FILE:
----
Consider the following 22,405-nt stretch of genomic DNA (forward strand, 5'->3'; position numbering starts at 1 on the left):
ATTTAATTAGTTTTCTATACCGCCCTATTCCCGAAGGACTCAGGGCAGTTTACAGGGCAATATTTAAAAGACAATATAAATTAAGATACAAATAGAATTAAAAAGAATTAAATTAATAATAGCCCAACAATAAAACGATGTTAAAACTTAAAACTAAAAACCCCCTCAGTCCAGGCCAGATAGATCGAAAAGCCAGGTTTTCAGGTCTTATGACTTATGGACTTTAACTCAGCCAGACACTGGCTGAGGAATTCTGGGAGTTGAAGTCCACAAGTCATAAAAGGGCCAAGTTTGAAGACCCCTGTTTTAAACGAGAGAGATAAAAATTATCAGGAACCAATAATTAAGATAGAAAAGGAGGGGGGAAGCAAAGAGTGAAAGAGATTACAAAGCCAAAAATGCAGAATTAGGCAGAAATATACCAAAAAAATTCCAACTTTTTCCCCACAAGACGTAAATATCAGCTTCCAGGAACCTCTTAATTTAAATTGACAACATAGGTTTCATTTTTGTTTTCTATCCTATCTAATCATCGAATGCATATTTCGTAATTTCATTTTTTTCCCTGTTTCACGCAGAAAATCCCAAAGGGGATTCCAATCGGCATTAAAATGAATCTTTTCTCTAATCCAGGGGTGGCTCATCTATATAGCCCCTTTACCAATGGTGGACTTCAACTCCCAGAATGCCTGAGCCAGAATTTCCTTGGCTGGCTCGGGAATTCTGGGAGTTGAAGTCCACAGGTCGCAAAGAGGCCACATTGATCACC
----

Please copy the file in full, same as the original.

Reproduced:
Consider the following 22,405-nt stretch of genomic DNA (forward strand, 5'->3'; position numbering starts at 1 on the left):
ATTTAATTAGTTTTCTATACCGCCCTATTCCCGAAGGACTCAGGGCAGTTTACAGGGCAATATTTAAAAGACAATATAAATTAAGATACAAATAGAATTAAAAAGAATTAAATTAATAATAGCCCAACAATAAAACGATGTTAAAACTTAAAACTAAAAACCCCCTCAGTCCAGGCCAGATAGATCGAAAAGCCAGGTTTTCAGGTCTTATGACTTATGGACTTTAACTCAGCCAGACACTGGCTGAGGAATTCTGGGAGTTGAAGTCCACAAGTCATAAAAGGGCCAAGTTTGAAGACCCCTGTTTTAAACGAGAGAGATAAAAATTATCAGGAACCAATAATTAAGATAGAAAAGGAGGGGGGAAGCAAAGAGTGAAAGAGATTACAAAGCCAAAAATGCAGAATTAGGCAGAAATATACCAAAAAAATTCCAACTTTTTCCCCACAAGACGTAAATATCAGCTTCCAGGAACCTCTTAATTTAAATTGACAACATAGGTTTCATTTTTGTTTTCTATCCTATCTAATCATCGAATGCATATTTCGTAATTTCATTTTTTTCCCTGTTTCACGCAGAAAATCCCAAAGGGGATTCCAATCGGCATTAAAATGAATCTTTTCTCTAATCCAGGGGTGGCTCATCTATATAGCCCCTTTACCAATGGTGGACTTCAACTCCCAGAATGCCTGAGCCAGAATTTCCTTGGCTGGCTCGGGAATTCTGGGAGTTGAAGTCCACAGGTCGCAAAGAGGCCACATTGATCACC